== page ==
Creepy was not what I was expecting-but that's a good thing. I expected it to be much more gorey and violence-oriented due to the serial killer plot line. However, the film proved less is more and gave me the feeling of uneasiness. There were no cheap tactics or jump scares and left most to the viewers' imagination. Nishino (Teruyuki Kagawa) by far did his job: be creepy. Overall I enjoyed the film and give it a 4/5.
The combination of music and cinematography accurately captured the creep factor of this movie. However, the story was a little hard to follow at times. I do like that the character's background pieced together bit by bit as the movie continued, but it didn't offer enough of a background or make it interesting enough for it to be a good or great movie. It did it's job as a horror movie, but not a good one.
Unique story, with overlapping elements in the plot that connect throughout the film. Although a lengthy film, the way the build-up proceeded was very subtle and necessary for the story telling. The way things begun as ordinary interactions and then gradually slipped into this sinister world, is the highlight of the film. Any negatives to note rests in the movie's lengthiness, and certain decisions character's made.
The film proves to be rightly disturbing and innovative in the sense of unease it stirs in the viewers. Kurosawa does not over-indulge the audience with visceral, gory imagery. Rather, the unfolding of unimaginable atrocities right beneath the thin guise of everyday life evokes a sense of the uncanny in the audience. "Creepy" leads its viewers to question the bonds of love in the face of psychopathy.
"Creepy" gives you a sense of unease throughout the film. Most horror flicks aspire to accomplish this goal, but "Creepy" excels. It builds suspense through its use of dramatic dialogue and intense lighting instead of through gore or loud noises. The cinematography is beautiful, not just for a horror film, but for a film in general, using vibrant colors and shots compact with information without being overbearing.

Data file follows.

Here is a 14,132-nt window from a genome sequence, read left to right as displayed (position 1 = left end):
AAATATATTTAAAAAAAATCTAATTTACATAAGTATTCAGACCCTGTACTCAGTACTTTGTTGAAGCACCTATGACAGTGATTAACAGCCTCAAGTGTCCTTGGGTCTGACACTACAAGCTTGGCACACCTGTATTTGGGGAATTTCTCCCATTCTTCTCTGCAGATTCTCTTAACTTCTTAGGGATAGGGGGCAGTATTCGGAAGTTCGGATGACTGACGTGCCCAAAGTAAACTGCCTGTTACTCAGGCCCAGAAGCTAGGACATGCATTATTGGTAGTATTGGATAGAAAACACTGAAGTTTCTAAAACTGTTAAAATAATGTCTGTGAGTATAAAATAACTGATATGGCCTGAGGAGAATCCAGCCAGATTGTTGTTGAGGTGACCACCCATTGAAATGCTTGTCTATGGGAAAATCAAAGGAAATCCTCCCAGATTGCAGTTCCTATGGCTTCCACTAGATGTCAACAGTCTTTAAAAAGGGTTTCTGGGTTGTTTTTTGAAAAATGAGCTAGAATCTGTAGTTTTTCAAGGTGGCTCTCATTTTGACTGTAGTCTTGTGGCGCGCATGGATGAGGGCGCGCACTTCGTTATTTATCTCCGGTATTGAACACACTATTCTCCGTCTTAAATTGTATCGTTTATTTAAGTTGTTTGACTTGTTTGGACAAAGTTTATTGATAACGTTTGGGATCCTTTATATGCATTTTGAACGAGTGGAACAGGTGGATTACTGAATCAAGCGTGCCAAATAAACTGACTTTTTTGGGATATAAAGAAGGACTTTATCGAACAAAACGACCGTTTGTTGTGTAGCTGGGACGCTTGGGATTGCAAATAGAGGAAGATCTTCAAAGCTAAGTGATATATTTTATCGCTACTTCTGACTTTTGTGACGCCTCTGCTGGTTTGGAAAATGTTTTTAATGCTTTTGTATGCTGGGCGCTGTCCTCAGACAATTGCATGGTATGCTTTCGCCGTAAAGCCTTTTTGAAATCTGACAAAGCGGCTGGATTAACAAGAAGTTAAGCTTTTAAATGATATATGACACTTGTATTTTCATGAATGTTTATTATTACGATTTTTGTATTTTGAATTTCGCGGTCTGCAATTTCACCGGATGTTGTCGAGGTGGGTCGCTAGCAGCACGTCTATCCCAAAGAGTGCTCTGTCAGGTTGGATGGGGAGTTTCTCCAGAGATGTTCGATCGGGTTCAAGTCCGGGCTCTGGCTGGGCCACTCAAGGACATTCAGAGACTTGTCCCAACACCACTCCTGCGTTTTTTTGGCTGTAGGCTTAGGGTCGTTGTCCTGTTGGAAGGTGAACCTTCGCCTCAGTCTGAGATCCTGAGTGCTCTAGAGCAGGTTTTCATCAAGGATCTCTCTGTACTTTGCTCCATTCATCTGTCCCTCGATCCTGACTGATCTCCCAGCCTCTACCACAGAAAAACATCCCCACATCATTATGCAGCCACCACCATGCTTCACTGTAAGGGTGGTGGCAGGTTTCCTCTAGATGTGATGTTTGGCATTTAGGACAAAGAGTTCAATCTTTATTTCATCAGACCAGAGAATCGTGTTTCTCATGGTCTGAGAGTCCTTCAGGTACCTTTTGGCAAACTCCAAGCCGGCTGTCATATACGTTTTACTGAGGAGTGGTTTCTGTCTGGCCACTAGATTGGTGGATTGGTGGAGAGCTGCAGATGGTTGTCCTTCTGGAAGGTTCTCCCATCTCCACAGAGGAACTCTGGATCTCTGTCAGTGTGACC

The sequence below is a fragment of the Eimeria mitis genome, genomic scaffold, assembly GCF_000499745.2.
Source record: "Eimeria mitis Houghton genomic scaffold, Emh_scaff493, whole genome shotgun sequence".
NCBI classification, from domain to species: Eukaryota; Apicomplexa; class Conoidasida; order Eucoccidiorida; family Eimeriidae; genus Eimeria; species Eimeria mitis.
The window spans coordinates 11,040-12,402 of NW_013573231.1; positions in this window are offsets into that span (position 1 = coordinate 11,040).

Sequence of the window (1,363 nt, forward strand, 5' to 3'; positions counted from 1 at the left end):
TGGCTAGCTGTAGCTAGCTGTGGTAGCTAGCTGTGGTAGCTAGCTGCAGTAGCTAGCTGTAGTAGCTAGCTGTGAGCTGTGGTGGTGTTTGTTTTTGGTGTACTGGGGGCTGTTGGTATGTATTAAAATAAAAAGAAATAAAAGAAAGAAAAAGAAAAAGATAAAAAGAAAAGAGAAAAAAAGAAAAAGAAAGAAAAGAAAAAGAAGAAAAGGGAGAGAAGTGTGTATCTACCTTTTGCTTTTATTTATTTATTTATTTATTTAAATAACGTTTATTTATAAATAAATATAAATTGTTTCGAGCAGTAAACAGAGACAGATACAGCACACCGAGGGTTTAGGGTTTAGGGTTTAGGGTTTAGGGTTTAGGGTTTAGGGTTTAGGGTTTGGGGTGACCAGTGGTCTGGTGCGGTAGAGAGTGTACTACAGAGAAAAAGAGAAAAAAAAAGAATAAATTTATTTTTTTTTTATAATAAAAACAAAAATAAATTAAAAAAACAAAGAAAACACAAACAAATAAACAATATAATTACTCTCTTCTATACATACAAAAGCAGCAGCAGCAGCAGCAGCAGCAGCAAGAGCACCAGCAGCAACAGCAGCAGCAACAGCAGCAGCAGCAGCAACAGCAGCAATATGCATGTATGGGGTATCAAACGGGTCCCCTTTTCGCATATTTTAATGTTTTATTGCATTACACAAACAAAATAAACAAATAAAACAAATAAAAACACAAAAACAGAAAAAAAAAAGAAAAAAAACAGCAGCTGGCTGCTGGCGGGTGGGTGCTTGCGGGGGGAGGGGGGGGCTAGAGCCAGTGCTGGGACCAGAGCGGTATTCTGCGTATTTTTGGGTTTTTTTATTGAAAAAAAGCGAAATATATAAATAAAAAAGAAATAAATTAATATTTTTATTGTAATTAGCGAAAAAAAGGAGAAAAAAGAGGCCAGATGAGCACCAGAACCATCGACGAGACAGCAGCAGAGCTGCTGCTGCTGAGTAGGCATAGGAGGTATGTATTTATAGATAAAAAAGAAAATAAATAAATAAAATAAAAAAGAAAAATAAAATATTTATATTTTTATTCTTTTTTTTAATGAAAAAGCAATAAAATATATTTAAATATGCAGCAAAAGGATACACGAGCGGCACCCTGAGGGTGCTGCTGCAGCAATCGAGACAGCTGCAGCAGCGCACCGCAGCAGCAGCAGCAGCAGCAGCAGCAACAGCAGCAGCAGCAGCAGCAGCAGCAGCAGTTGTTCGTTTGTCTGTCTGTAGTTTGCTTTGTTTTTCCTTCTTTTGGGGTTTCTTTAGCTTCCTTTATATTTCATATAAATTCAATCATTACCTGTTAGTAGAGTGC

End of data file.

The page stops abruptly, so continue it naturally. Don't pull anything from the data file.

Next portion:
Truly mesmerizing. Japanese storytellers have a way of making you believe premises you normally would not (evidence: EVIL AND THE MASK by Fuminori Nakamura; the manga version of OLD BOY). You might want to decompress after this film... do something light and calming, to remind yourself that everything is actually okay in the real world.
I understand what the movie was trying to do. I just don't think it worked. If you want to go down the mind control route, then don't throw in a bunch of hypnotic gestures. There was just too much absurdity to make it work. It wasn't even very clear what he wanted.
I'm not often terrified at movies anymore. Popular horrors are proposed to have their own logic to them, which robs them of their teeth. And the supernatural, too often, condescends to our level to torment us. But Kurosawa's best work squeezes the horror out of the everyday, the familial, and the banal, like blood wrung from a dirty towel. By the end, I was absolutely horrified - but not because this was creepy.
This film falls into the category of classicism. It is a very narrative driven story about a recently retired detective and his wife moving to a new town with a weird neighbor. It's a slow burning horror/thriller being driven by the mystery of what happened in the case of an unsolved family disappearance. A film in the vein of Cure with an atmosphere of dread, this is yet another great work by Kiyoshi Kurosawa.